The impact of social media on sport – how to avoid a crisis 

The impact of social media on sport - how to avoid a crisis 

The impact of social media on sport – how to avoid a crisis 

Social media and sport are inextricably linked. The globalised, commercial nature of professional sport means it now relies on social media to bring its products to new audiences and to communicate sponsored messages to fans. The relationship between the two is not always without disruption though. 

While online platforms have grown rapidly over the last 10-15 years, the impact of social media on sport has opened up possibilities for both opportunity and risk.  

On one side of the sometimes-troubled relationship, there are the negative effects of social media on sports. In particular, the endemic issue of fan abuse towards professional athletes. Our Director Ian Howard wrote previously of the growing problem – arguing for the use of open source intelligence (OSINT) to help detect, verify and punish those caught being abusive on the platforms. 

On another side are more positive effects of social media on sport – such as commercial opportunity. Social media and digital presence play an increasingly significant role in determining player, or even organisational value. More than ever, that value is determined by both sporting ability and global marketability. So what happens to that value when said player, athlete or club is embroiled in a damaging social media scandal?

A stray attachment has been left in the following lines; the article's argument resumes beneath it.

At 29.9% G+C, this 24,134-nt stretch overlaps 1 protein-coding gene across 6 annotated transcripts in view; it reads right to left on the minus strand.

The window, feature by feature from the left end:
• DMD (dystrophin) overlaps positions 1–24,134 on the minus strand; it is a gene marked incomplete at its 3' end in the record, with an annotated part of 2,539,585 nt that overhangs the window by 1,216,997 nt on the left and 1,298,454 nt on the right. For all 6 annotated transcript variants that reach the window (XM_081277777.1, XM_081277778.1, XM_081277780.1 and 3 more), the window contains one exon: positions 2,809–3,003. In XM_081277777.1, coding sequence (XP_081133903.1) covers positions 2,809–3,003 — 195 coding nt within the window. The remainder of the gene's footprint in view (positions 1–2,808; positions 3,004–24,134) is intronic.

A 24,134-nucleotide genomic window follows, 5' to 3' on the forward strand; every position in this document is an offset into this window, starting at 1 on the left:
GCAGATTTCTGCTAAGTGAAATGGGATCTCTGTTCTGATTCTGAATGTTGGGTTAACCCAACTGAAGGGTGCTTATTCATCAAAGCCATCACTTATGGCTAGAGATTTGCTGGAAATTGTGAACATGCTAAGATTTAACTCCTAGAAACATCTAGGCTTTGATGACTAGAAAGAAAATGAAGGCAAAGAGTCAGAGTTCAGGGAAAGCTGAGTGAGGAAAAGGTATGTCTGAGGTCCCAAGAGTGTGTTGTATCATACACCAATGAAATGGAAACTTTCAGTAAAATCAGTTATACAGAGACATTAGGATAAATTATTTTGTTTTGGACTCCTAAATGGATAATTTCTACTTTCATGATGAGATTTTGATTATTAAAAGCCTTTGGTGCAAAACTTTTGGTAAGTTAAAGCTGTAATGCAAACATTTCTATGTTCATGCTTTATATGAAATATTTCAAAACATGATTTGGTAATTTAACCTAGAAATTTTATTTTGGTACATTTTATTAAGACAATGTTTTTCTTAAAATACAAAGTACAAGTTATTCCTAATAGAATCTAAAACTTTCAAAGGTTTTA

History Repeating Itself 

Scandals, or reputational crises, as a result of social media have become relatively commonplace in sport.  

Premier League strikers Andre Gray and Jarrod Bowen are among two recent cases. Both players apologised for their actions and while their respective clubs condemned the behaviour – they are often rendered guilty by association. As these types of incidents have no clear end-point, they are often prolonged and the guilty parties can be forced to carry it with them for years – as has Gray. 

Despite the regular occurrence of these incidents, sport continues to fall victim to social media fuelled crises. 

Before May 2021, many who recognised Ollie Robinson’s name knew him simply as a talented cricketer. Now, Robinson is embroiled in a reputation scandal. A selection of abusive tweets made nearly a decade ago surfaced shortly before Robinson was due to make his England debut. 

Now both Ollie Robinson and the England and Wales Cricket Board find themselves fighting a crisis management fire, a crisis that could so easily have been avoided.  

 

Social Media – Weaponised Threat 

One potentially alarming idea now is the prospect of a weaponised attack using historic social media posts, such as Ollie Robinson’s, to derail a sports team. While it may be hard to quantify the impact the scandal had on the England cricket team, when it unfolded, little public conversation was focused on the actual cricket being played. 

Shortly after the Robinson story reached its peak in terms of news coverage, another emerged of an as yet un-named player sharing damaging social media posts in their past. Although the reason for the timing of the leaks is unknown, it’s difficult to not establish a link between the two.